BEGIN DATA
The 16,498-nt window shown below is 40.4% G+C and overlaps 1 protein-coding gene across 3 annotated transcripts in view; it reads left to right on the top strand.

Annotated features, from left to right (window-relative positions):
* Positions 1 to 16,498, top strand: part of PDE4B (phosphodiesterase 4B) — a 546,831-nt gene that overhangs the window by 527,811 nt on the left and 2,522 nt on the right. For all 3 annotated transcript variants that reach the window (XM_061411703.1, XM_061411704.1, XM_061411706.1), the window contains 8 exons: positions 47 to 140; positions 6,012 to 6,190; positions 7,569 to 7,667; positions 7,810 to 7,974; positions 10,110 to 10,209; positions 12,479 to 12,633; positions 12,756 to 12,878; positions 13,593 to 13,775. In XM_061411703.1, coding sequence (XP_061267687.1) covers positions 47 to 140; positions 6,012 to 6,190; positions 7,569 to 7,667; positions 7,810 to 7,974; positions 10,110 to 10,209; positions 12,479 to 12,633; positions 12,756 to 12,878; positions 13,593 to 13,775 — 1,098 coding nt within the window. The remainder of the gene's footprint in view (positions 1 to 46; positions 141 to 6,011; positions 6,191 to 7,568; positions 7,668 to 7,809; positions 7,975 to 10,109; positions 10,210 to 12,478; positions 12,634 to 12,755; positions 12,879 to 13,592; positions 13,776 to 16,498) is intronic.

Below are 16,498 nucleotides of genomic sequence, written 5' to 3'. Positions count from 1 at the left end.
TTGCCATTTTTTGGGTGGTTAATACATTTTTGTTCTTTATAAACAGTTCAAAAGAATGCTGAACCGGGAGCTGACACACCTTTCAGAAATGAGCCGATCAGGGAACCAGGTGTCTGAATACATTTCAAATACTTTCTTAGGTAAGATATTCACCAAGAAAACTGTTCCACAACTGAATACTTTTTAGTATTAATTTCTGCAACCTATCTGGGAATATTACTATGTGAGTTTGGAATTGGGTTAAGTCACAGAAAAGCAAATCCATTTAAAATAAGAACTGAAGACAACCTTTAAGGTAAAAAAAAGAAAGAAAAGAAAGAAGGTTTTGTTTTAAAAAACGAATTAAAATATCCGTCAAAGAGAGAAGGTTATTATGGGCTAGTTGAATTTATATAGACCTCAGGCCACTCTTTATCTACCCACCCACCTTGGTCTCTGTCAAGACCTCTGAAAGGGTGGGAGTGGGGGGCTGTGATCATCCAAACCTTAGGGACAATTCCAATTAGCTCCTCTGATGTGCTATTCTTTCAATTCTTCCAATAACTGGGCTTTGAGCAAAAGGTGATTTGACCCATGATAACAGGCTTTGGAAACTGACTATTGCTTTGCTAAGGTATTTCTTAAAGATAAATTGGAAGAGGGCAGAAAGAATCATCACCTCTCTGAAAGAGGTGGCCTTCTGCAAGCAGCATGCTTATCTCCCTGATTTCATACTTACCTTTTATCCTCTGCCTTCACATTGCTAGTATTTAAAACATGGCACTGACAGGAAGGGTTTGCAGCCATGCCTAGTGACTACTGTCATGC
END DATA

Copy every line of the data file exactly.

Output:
The 16,498-nt window shown below is 40.4% G+C and overlaps 1 protein-coding gene across 3 annotated transcripts in view; it reads left to right on the top strand.

Annotated features, from left to right (window-relative positions):
* Positions 1 to 16,498, top strand: part of PDE4B (phosphodiesterase 4B) — a 546,831-nt gene that overhangs the window by 527,811 nt on the left and 2,522 nt on the right. For all 3 annotated transcript variants that reach the window (XM_061411703.1, XM_061411704.1, XM_061411706.1), the window contains 8 exons: positions 47 to 140; positions 6,012 to 6,190; positions 7,569 to 7,667; positions 7,810 to 7,974; positions 10,110 to 10,209; positions 12,479 to 12,633; positions 12,756 to 12,878; positions 13,593 to 13,775. In XM_061411703.1, coding sequence (XP_061267687.1) covers positions 47 to 140; positions 6,012 to 6,190; positions 7,569 to 7,667; positions 7,810 to 7,974; positions 10,110 to 10,209; positions 12,479 to 12,633; positions 12,756 to 12,878; positions 13,593 to 13,775 — 1,098 coding nt within the window. The remainder of the gene's footprint in view (positions 1 to 46; positions 141 to 6,011; positions 6,191 to 7,568; positions 7,668 to 7,809; positions 7,975 to 10,109; positions 10,210 to 12,478; positions 12,634 to 12,755; positions 12,879 to 13,592; positions 13,776 to 16,498) is intronic.

Below are 16,498 nucleotides of genomic sequence, written 5' to 3'. Positions count from 1 at the left end.
TTGCCATTTTTTGGGTGGTTAATACATTTTTGTTCTTTATAAACAGTTCAAAAGAATGCTGAACCGGGAGCTGACACACCTTTCAGAAATGAGCCGATCAGGGAACCAGGTGTCTGAATACATTTCAAATACTTTCTTAGGTAAGATATTCACCAAGAAAACTGTTCCACAACTGAATACTTTTTAGTATTAATTTCTGCAACCTATCTGGGAATATTACTATGTGAGTTTGGAATTGGGTTAAGTCACAGAAAAGCAAATCCATTTAAAATAAGAACTGAAGACAACCTTTAAGGTAAAAAAAAGAAAGAAAAGAAAGAAGGTTTTGTTTTAAAAAACGAATTAAAATATCCGTCAAAGAGAGAAGGTTATTATGGGCTAGTTGAATTTATATAGACCTCAGGCCACTCTTTATCTACCCACCCACCTTGGTCTCTGTCAAGACCTCTGAAAGGGTGGGAGTGGGGGGCTGTGATCATCCAAACCTTAGGGACAATTCCAATTAGCTCCTCTGATGTGCTATTCTTTCAATTCTTCCAATAACTGGGCTTTGAGCAAAAGGTGATTTGACCCATGATAACAGGCTTTGGAAACTGACTATTGCTTTGCTAAGGTATTTCTTAAAGATAAATTGGAAGAGGGCAGAAAGAATCATCACCTCTCTGAAAGAGGTGGCCTTCTGCAAGCAGCATGCTTATCTCCCTGATTTCATACTTACCTTTTATCCTCTGCCTTCACATTGCTAGTATTTAAAACATGGCACTGACAGGAAGGGTTTGCAGCCATGCCTAGTGACTACTGTCATGC